httpd-dev mailing list archives

Site index · List index
Message view « Date » · « Thread »
Top « Date » · « Thread »
From Brian Pane <>
Subject Re: Apache 2.0 Numbers
Date Mon, 24 Jun 2002 16:07:34 GMT
On Mon, 2002-06-24 at 02:16, Andi Gutmans wrote:

> >   * PHP's nonbuffered output mode produces very small socket writes
> >     with Apache 2.0.  With 1.3, the httpd's own output buffering
> >     alleviated the problem.  In 2.0, where the PHP module splits
> >     long blocks of static text into 400-byte segments and inserts
> >     a flush bucket after every bucket of data that it sends to the
> >     next filter, the result is a stream of rather small packets.
> You should test this with PHP's internal output buffering enabled. You can
> set it there to something like 4096.

That definitely will improve the numbers, but I'd rather not spend the
next few years saying "turn on buffering in mod_php" every time another
user posts a benchmark claiming that "Apache 2.0 sucks because it runs
my PHP scripts ten times slower than 1.3 did." :-)

I have two proposals for this:

* Saying "turn on buffering" is, IMHO, a reasonable solution if you
  can make buffering the default in PHP under httpd-2.0.  Otherwise,
  you'll surprise a lot of users who have been running with the default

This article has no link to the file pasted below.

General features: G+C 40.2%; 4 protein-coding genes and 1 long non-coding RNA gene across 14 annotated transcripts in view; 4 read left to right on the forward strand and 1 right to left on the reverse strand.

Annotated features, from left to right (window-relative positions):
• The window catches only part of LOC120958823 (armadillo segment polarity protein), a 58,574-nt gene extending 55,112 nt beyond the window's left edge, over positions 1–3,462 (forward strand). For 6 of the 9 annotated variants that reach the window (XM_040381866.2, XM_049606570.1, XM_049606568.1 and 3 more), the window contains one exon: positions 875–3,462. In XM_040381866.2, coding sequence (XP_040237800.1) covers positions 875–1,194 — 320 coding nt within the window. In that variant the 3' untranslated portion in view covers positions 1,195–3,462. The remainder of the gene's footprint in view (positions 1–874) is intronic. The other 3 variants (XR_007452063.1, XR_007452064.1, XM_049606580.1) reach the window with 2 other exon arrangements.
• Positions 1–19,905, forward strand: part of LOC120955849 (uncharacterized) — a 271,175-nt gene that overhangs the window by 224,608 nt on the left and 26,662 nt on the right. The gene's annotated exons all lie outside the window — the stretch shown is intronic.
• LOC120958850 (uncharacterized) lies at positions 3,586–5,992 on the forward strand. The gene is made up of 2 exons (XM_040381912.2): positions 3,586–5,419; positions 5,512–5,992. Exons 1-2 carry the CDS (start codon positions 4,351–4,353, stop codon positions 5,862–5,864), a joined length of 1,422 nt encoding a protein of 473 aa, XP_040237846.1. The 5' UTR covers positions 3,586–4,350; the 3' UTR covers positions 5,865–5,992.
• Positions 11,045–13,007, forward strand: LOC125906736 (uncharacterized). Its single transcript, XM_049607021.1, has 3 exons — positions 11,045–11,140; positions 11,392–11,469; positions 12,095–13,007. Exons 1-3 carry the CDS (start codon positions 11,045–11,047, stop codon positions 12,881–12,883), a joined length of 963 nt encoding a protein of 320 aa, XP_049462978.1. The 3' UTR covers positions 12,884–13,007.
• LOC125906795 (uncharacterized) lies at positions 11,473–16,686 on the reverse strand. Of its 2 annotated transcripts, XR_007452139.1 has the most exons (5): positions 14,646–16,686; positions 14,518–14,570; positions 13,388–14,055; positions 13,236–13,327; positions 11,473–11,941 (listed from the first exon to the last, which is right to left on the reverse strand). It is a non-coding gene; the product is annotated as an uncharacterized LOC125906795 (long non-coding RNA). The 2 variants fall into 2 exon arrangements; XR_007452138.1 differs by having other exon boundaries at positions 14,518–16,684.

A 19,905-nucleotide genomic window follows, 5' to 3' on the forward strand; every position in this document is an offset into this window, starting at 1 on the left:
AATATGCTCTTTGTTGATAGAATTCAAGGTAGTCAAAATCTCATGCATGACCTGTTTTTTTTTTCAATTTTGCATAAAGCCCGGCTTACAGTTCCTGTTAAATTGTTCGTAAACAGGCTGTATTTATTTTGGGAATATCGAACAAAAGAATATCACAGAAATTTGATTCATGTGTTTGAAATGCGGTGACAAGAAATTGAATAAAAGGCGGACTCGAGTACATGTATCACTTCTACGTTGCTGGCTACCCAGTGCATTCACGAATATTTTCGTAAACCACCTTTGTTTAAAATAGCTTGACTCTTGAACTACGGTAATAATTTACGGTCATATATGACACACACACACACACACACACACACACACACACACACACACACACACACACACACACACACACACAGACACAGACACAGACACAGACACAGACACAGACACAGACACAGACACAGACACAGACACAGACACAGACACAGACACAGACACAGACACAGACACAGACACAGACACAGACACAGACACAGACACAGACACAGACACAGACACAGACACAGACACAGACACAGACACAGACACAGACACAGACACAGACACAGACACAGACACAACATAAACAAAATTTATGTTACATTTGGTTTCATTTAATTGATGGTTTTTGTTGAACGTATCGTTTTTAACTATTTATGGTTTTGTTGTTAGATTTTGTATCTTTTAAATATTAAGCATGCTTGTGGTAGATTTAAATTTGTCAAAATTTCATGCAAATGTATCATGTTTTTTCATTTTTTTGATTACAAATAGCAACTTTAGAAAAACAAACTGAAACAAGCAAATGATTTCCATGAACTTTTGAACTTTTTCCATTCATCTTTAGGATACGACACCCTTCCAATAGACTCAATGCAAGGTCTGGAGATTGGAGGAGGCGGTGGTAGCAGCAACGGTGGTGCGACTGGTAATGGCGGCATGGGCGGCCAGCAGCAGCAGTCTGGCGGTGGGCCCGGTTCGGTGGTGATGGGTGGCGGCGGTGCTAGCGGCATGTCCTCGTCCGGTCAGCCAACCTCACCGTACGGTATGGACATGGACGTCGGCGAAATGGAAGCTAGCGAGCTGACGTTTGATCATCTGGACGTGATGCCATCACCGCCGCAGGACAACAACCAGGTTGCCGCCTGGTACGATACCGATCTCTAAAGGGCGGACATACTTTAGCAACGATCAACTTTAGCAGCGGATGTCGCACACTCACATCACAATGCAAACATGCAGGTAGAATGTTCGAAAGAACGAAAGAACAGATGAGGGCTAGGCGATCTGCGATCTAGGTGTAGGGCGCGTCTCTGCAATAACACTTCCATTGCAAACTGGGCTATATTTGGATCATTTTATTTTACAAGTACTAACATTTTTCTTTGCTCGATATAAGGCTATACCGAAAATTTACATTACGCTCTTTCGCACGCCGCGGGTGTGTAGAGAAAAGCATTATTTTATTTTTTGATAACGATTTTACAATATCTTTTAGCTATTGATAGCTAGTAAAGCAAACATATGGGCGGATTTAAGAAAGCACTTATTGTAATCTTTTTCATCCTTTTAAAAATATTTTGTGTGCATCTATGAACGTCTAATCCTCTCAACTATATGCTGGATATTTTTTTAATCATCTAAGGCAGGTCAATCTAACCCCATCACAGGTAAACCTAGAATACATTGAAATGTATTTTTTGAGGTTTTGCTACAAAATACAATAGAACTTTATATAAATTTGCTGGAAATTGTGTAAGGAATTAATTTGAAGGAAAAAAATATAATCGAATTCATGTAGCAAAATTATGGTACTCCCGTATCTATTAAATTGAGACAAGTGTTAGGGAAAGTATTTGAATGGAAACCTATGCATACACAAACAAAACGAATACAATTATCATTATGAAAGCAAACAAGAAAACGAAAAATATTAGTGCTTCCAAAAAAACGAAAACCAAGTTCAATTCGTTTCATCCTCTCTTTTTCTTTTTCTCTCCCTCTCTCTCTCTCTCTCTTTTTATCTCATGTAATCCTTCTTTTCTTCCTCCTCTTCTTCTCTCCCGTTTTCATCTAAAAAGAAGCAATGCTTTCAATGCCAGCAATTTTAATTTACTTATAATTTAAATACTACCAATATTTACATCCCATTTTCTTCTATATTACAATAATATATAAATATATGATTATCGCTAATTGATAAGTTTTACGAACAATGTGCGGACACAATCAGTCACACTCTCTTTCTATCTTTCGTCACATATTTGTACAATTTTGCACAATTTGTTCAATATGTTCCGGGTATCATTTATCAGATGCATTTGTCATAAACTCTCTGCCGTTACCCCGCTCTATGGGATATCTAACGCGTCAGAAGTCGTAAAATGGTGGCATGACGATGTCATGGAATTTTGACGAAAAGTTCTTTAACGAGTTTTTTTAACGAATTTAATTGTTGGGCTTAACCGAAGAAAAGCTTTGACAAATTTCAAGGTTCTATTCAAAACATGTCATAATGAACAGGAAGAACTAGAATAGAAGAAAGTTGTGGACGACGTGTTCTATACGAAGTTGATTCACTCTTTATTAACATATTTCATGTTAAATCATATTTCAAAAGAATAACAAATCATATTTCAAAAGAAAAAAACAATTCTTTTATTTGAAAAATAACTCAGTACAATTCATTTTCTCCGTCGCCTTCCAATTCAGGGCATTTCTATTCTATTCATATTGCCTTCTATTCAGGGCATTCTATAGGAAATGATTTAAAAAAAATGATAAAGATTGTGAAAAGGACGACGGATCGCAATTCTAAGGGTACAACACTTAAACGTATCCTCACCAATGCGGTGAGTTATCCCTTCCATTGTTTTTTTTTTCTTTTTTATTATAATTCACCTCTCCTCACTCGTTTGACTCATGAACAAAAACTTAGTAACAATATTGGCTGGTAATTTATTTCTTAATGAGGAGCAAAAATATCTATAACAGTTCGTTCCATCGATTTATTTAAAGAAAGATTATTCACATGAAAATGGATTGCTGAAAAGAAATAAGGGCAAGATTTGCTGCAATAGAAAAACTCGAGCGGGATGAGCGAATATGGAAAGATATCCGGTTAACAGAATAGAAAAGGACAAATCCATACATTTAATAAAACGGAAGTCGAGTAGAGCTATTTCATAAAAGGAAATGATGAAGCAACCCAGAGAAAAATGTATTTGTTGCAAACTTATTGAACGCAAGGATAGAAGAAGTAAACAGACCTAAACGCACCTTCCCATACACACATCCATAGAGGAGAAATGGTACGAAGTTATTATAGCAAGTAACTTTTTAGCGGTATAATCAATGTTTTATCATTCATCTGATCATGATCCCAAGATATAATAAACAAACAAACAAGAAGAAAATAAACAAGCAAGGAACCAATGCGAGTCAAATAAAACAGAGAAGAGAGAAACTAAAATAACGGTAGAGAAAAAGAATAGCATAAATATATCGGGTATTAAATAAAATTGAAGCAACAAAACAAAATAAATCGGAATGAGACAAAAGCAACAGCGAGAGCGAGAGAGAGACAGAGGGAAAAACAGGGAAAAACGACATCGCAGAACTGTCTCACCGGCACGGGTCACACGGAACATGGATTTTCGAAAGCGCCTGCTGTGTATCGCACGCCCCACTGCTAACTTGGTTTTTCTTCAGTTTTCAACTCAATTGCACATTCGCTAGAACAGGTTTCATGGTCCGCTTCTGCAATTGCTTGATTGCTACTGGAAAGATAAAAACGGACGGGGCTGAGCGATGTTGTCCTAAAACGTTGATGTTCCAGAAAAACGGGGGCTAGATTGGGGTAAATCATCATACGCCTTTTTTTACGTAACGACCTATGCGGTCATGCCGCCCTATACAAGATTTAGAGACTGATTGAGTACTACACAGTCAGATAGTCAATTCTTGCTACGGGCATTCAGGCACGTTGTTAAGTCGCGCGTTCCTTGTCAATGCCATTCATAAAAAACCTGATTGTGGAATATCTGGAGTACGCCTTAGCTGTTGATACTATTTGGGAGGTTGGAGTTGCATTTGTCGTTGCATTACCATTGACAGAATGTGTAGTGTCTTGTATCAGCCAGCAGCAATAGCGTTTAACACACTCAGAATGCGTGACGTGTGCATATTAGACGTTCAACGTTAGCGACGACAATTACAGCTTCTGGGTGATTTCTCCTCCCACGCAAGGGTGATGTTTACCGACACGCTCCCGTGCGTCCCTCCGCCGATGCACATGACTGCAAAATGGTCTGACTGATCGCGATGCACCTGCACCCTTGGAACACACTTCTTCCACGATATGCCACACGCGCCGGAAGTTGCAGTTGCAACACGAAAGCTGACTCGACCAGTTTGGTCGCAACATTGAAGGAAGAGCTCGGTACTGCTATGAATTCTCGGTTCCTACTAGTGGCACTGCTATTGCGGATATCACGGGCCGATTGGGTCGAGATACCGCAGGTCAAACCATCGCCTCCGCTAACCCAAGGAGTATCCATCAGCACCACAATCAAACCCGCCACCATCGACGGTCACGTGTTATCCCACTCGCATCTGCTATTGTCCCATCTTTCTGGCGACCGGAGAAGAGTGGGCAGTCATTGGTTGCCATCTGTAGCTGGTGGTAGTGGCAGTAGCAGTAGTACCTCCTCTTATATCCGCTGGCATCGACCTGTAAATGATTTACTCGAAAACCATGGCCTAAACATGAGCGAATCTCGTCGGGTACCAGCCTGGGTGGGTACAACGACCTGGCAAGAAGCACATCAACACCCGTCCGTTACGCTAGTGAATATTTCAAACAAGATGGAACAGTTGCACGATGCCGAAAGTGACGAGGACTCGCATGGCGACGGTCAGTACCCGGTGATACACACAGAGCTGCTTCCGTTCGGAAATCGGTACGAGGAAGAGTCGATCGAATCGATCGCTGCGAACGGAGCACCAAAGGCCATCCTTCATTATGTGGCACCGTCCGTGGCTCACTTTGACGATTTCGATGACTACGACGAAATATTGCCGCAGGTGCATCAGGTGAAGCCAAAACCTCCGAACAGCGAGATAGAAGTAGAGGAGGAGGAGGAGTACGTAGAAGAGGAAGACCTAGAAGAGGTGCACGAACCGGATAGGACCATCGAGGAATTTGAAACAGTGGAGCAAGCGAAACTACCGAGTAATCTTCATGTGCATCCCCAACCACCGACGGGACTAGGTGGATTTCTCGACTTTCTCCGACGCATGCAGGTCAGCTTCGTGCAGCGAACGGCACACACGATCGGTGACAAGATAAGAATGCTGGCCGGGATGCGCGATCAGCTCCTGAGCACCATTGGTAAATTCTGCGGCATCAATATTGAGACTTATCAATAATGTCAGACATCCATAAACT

non-buffered output using 1.3 and find that all their applications
  are far slower with 2.0.

* A better solution, though, would be to have the PHP filter generate
  flush buckets (in nonbuffered mode) only when it reaches a "<%" or
  "%>".  I.e., if the input file has 20KB of static text before the
  first embedded script, send that entire 20KB in a bucket, and don't
  try to split it into 400-byte segments.  If mod_php is in nonbuffered
  mode, send an apr_bucket_flush right after it.  (There's a precedent
  for this approach: one of the ways in  which we managed to get good
  performance from mod_include in 2.0 was to stop trying to split large
  static blocks into small chunks.  We were originally concerned about
  the amount of time it would take for the mod_include lexer to run
  through large blocks of static content, but it hasn't been a problem
  in practice.)

>From a mod_php perspective, would either of those be a viable solution?


View raw message